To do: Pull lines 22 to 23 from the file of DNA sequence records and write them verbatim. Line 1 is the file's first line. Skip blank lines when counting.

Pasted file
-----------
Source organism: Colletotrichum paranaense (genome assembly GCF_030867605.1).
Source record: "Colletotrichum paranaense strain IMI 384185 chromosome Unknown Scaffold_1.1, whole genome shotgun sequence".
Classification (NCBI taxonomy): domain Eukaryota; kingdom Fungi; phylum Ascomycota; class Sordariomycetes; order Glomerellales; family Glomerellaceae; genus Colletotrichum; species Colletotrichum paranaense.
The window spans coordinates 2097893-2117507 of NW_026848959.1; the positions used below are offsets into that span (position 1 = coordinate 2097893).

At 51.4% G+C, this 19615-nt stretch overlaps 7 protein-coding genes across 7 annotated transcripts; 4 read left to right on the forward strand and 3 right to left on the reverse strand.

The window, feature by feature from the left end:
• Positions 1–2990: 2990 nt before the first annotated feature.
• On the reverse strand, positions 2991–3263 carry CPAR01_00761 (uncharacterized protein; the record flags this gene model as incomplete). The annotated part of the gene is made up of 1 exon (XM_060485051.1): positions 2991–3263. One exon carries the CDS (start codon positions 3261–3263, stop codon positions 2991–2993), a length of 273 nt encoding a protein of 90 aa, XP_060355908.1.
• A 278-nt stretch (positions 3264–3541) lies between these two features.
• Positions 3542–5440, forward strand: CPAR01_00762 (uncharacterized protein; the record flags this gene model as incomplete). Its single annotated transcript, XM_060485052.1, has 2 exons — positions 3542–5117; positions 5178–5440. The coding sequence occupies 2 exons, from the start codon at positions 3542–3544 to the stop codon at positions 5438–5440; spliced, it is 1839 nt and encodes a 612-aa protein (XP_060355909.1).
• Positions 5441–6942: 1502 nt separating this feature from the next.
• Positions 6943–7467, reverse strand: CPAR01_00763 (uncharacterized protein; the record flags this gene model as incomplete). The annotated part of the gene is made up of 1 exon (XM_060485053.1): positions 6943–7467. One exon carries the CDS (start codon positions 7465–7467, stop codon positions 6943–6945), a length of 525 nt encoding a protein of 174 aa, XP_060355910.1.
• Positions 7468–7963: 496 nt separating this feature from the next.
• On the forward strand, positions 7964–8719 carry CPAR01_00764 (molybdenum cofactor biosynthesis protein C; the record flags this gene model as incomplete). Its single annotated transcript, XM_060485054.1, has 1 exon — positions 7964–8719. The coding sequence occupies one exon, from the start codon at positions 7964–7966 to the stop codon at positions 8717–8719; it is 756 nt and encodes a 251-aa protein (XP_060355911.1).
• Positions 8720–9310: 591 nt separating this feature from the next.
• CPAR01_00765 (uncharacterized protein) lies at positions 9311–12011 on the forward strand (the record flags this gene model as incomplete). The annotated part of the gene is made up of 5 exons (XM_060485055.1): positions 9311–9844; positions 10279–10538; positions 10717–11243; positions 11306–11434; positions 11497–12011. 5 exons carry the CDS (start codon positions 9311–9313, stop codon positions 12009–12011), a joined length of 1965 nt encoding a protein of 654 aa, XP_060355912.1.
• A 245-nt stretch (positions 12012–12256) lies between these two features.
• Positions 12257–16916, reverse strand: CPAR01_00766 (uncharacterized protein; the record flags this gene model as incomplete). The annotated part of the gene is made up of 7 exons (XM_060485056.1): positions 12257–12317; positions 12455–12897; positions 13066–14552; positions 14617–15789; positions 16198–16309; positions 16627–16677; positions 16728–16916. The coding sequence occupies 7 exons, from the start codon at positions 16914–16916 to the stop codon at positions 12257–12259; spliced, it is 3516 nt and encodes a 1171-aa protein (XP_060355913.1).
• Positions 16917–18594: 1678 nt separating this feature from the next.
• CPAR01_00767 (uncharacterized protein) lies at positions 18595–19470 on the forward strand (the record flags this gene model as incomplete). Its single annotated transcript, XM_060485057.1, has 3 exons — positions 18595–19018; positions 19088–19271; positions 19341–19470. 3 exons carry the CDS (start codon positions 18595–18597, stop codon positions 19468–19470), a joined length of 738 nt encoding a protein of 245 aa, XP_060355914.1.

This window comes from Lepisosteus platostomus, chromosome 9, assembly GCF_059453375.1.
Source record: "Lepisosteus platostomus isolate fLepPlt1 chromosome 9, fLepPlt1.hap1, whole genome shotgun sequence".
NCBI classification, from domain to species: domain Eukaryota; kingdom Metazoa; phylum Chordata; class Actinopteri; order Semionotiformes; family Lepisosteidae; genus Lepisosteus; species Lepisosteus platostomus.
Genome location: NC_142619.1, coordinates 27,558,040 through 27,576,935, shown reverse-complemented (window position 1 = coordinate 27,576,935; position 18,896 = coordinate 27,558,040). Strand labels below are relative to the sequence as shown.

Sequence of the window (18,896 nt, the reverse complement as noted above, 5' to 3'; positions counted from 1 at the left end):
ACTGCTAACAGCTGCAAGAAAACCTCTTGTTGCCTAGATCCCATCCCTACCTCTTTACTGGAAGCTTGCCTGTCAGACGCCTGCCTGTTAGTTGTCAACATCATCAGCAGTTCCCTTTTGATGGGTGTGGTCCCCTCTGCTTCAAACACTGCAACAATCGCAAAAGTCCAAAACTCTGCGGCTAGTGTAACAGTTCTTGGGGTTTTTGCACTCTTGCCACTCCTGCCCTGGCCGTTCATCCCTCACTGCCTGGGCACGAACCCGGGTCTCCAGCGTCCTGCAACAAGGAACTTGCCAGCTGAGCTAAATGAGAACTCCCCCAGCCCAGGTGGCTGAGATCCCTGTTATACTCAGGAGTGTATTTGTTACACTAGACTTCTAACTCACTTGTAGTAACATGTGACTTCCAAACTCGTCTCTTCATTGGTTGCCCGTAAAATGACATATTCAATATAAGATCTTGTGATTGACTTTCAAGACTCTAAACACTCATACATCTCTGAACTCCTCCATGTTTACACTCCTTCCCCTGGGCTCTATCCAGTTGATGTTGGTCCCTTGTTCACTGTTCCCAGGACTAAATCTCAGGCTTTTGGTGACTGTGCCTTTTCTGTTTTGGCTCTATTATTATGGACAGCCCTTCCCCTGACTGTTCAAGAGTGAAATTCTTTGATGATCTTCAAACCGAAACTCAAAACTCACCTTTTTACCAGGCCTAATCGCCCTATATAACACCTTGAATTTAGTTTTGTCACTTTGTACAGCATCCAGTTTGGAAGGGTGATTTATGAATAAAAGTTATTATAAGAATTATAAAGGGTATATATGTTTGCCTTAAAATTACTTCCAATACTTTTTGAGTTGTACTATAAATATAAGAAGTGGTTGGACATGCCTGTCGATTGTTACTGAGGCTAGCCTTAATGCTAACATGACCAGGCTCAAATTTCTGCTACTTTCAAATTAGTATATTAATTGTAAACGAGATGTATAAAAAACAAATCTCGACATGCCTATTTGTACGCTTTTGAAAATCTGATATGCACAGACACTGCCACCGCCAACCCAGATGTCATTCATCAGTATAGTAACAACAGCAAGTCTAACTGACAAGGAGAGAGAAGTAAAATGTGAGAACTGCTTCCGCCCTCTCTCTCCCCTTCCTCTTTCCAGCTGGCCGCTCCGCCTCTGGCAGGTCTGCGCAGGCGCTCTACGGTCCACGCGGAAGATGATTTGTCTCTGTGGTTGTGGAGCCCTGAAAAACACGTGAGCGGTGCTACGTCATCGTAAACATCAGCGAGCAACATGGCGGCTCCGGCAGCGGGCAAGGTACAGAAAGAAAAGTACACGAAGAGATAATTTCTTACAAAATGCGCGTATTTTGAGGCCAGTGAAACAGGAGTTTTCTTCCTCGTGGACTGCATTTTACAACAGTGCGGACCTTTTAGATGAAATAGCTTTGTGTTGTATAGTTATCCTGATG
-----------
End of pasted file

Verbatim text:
Source record: "Lepisosteus platostomus isolate fLepPlt1 chromosome 9, fLepPlt1.hap1, whole genome shotgun sequence".
NCBI classification, from domain to species: domain Eukaryota; kingdom Metazoa; phylum Chordata; class Actinopteri; order Semionotiformes; family Lepisosteidae; genus Lepisosteus; species Lepisosteus platostomus.